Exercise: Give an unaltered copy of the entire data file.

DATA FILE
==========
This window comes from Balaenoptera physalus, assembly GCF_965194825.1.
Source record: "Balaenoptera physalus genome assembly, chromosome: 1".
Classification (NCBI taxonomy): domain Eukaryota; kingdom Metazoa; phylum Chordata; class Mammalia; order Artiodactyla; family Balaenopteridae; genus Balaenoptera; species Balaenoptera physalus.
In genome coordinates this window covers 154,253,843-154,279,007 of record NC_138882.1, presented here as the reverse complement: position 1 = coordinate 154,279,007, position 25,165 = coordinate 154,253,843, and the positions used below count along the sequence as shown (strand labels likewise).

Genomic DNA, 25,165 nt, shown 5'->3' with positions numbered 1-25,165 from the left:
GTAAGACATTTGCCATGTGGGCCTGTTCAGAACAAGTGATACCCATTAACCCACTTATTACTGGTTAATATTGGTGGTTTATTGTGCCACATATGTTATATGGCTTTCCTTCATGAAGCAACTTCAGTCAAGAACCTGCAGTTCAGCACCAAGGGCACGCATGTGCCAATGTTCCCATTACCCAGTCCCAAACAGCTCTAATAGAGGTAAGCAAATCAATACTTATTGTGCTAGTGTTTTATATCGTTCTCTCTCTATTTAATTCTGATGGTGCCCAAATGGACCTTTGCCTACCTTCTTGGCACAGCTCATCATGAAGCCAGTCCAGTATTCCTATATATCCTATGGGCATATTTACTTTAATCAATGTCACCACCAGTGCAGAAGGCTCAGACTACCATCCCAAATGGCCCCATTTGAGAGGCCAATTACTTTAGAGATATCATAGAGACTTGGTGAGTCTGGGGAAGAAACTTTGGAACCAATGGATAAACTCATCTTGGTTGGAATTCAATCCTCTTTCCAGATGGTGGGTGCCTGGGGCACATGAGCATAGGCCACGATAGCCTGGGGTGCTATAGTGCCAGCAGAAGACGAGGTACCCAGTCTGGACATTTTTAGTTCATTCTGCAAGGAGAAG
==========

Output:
This window comes from Balaenoptera physalus, assembly GCF_965194825.1.
Source record: "Balaenoptera physalus genome assembly, chromosome: 1".
Classification (NCBI taxonomy): domain Eukaryota; kingdom Metazoa; phylum Chordata; class Mammalia; order Artiodactyla; family Balaenopteridae; genus Balaenoptera; species Balaenoptera physalus.
In genome coordinates this window covers 154,253,843-154,279,007 of record NC_138882.1, presented here as the reverse complement: position 1 = coordinate 154,279,007, position 25,165 = coordinate 154,253,843, and the positions used below count along the sequence as shown (strand labels likewise).

Genomic DNA, 25,165 nt, shown 5'->3' with positions numbered 1-25,165 from the left:
GTAAGACATTTGCCATGTGGGCCTGTTCAGAACAAGTGATACCCATTAACCCACTTATTACTGGTTAATATTGGTGGTTTATTGTGCCACATATGTTATATGGCTTTCCTTCATGAAGCAACTTCAGTCAAGAACCTGCAGTTCAGCACCAAGGGCACGCATGTGCCAATGTTCCCATTACCCAGTCCCAAACAGCTCTAATAGAGGTAAGCAAATCAATACTTATTGTGCTAGTGTTTTATATCGTTCTCTCTCTATTTAATTCTGATGGTGCCCAAATGGACCTTTGCCTACCTTCTTGGCACAGCTCATCATGAAGCCAGTCCAGTATTCCTATATATCCTATGGGCATATTTACTTTAATCAATGTCACCACCAGTGCAGAAGGCTCAGACTACCATCCCAAATGGCCCCATTTGAGAGGCCAATTACTTTAGAGATATCATAGAGACTTGGTGAGTCTGGGGAAGAAACTTTGGAACCAATGGATAAACTCATCTTGGTTGGAATTCAATCCTCTTTCCAGATGGTGGGTGCCTGGGGCACATGAGCATAGGCCACGATAGCCTGGGGTGCTATAGTGCCAGCAGAAGACGAGGTACCCAGTCTGGACATTTTTAGTTCATTCTGCAAGGAGAAG